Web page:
The new entries by LG, Polar and Garmin in the area of wearable technologies are offering new functionalities as compared to the latest version of Nike's Fuelband and other bracelets recently released by the Swoosh and other sports brands including Adidas and Puma. They were among the highlights of last week's Consumer Electronics Show in Las Vegas, where a report by Juniper Research predicted that more than 130 million wearable devices will be sold by 2018.

LG, which is a relative outsider in the sports sector, jumped on the bandwagon by launching its Lifeband Touch bracelet, which features a touch screen and allows other functions besides tracking the runner's speed, distance and calory consumption. Available in Europe for €179 to €189, the Korean company's device also allows the consultation of text messages or the choice of a music piece to hear through the cell phone.

Polar Electro's new device, the Polar Loop, looks particularly interesting because of its versatility and its playful dimension, besides its rather stylish design. It uses an application and Bluetooth Smart connection with an online service that show not only the level of activity, but also what the wearer can do to reach his or her daily goal, suggesting a wide variety of activities – not just walking, running or exercising, but also cleaning, cooking or playing the guitar. It measures five levels of activity, taking into account the wearer's gender and age.

The Polar Flow service is part of a wider “smart coaching system” developed by the Finnish company. It provides information not only about calorie burn and weight loss, but also on other benefits of physical activity such as sleep quality, mental sharpness and heart health, reducing the risk of heart disease, cancer and diabetes.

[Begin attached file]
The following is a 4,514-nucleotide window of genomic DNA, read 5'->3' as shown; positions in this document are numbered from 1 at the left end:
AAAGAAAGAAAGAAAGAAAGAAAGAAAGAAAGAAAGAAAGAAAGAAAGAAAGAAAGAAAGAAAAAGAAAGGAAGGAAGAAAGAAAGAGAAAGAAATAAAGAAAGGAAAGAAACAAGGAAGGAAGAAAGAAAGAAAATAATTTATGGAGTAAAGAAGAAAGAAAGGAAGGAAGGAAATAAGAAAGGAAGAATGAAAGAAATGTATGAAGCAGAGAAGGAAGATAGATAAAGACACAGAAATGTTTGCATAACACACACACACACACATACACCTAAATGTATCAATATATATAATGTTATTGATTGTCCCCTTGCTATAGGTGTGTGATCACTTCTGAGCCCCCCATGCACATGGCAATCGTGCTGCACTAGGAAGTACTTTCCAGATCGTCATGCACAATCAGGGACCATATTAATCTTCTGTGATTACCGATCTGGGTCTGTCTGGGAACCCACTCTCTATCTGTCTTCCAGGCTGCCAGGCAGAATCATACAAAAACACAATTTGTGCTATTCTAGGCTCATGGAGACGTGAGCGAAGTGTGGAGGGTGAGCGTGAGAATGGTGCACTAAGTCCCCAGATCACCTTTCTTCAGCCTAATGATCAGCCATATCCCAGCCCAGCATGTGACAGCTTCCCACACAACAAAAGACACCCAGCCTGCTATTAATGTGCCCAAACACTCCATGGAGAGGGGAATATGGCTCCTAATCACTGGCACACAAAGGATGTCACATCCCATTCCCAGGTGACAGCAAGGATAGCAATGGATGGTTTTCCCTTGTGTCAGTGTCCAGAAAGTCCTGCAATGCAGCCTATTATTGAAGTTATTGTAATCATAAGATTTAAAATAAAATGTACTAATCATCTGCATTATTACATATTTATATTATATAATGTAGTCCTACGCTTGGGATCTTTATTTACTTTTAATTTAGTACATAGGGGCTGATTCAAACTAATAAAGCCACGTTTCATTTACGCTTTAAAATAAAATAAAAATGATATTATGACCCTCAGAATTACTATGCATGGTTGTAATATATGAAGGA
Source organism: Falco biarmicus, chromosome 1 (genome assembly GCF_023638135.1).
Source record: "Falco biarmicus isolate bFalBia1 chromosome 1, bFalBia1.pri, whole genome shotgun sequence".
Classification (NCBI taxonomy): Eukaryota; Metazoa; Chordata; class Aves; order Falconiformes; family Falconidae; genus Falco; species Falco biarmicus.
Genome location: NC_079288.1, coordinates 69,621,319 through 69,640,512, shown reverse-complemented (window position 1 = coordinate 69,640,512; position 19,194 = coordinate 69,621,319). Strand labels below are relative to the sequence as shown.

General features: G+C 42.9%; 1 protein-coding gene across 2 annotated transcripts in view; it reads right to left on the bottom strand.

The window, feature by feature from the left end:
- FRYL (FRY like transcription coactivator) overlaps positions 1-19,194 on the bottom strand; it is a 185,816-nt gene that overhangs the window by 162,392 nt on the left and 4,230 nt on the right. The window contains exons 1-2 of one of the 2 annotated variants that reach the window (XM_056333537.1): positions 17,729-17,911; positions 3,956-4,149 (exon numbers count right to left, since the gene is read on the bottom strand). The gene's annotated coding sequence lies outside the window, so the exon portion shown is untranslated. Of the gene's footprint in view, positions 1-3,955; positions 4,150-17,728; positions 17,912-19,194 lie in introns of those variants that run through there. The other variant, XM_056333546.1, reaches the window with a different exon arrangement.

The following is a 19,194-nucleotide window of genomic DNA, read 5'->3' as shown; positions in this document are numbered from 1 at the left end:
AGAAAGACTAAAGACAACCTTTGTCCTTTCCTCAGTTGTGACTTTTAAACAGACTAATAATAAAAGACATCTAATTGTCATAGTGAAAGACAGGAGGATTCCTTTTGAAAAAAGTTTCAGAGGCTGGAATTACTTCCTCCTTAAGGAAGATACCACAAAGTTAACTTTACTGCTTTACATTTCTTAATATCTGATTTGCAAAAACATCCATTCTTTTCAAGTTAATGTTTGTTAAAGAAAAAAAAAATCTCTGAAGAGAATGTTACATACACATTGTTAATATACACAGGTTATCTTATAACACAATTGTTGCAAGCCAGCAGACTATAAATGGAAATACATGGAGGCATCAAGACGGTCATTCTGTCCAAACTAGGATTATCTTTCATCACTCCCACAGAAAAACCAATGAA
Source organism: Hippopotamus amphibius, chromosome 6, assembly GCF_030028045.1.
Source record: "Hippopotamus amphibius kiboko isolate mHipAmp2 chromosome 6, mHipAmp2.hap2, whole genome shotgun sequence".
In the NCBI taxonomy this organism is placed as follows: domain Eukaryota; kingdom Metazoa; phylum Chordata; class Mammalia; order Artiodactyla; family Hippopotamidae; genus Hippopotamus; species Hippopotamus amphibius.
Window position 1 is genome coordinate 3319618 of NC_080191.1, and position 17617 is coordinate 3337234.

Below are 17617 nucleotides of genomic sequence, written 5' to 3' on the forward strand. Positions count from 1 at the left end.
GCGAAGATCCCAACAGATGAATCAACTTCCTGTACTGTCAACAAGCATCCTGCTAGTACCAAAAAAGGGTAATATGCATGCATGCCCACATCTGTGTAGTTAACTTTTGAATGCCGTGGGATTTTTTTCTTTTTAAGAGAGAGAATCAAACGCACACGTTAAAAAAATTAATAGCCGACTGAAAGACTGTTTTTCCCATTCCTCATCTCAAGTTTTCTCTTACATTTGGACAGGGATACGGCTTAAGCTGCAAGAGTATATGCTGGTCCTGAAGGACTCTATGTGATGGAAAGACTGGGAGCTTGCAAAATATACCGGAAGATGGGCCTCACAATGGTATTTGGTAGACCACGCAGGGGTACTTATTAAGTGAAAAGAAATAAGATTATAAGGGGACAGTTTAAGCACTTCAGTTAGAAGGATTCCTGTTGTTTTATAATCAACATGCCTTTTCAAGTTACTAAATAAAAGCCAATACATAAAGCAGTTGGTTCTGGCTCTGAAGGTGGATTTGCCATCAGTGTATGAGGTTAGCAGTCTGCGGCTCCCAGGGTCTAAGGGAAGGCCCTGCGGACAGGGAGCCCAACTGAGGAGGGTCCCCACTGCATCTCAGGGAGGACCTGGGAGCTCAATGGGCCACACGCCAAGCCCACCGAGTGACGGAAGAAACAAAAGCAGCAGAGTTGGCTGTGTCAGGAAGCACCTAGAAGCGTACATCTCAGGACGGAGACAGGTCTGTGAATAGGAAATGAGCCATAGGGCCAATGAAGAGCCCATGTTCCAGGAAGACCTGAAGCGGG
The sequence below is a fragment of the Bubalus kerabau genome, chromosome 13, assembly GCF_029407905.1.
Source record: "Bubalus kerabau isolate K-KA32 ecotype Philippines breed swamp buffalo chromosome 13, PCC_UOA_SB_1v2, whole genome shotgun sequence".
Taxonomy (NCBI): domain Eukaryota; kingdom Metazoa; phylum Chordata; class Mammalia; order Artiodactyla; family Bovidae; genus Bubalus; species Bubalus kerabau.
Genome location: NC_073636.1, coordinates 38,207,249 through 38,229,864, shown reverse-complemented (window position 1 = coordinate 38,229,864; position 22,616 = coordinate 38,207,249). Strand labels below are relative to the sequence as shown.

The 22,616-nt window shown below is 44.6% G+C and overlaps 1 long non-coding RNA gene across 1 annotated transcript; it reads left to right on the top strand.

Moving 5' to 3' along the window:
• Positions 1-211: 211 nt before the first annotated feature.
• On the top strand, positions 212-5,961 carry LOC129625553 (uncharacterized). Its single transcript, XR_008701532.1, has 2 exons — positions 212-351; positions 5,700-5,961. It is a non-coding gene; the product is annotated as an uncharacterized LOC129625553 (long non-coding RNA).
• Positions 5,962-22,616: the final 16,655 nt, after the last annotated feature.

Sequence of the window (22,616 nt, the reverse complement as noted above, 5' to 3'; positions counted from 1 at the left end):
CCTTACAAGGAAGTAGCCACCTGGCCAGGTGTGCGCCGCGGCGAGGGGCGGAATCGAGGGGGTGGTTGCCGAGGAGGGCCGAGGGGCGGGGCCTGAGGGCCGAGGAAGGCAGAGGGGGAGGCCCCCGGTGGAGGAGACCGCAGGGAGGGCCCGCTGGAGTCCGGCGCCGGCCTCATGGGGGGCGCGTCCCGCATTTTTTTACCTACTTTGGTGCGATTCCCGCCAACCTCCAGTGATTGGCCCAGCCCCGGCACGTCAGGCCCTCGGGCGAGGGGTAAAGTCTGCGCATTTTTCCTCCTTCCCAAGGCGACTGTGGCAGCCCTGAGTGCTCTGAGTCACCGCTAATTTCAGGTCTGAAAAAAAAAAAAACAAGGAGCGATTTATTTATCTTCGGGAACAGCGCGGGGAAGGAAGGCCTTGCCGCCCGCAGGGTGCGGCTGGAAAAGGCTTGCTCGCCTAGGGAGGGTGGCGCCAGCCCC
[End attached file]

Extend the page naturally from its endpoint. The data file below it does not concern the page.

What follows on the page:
Polar is the company that pioneered the wireless heart monitor in 1977. It launched its new bracelet in the U.S., Canada and Finland at the end of last year, with a suggested retail price of US$99.90 or €89.90. It is now rolling it out in Europe and other parts of the world. The application is currently available for the iPhone. An Android version will follow soon.

Garmin has also entered the segment with a fitness band coming with a program that “makes every step count,” as the company says to describe its new product, called Vivofit. It's the only bracelet that greets users with a personalised daily goal that they can track down, giving warning signals after one hour of inactivity. As milestones are met, the bracelet will adjust the goal for the next day. Vivofit also monitors the quality of rest during sleep.

Vivofit is water-resistant. The device can be linked with the Garmin Connect program to give the user a complete picture of the progress made and to link up up with a free online community. It can be combined with a heart monitor. It is being made available in Europe at a suggested retail price of €119.00, or €149.00 including the heart rate monitor.

Meanwhile, a Taiwanese company, Fego Precision Industrial Co., filed a suit against Nike last Dec. 31 in the U.S. District Court for the Eastern District of Texas to invalidate two patents registered by the Swoosh for its Nike+ Fuelband, which measures the wearer's movement while serving as a watch.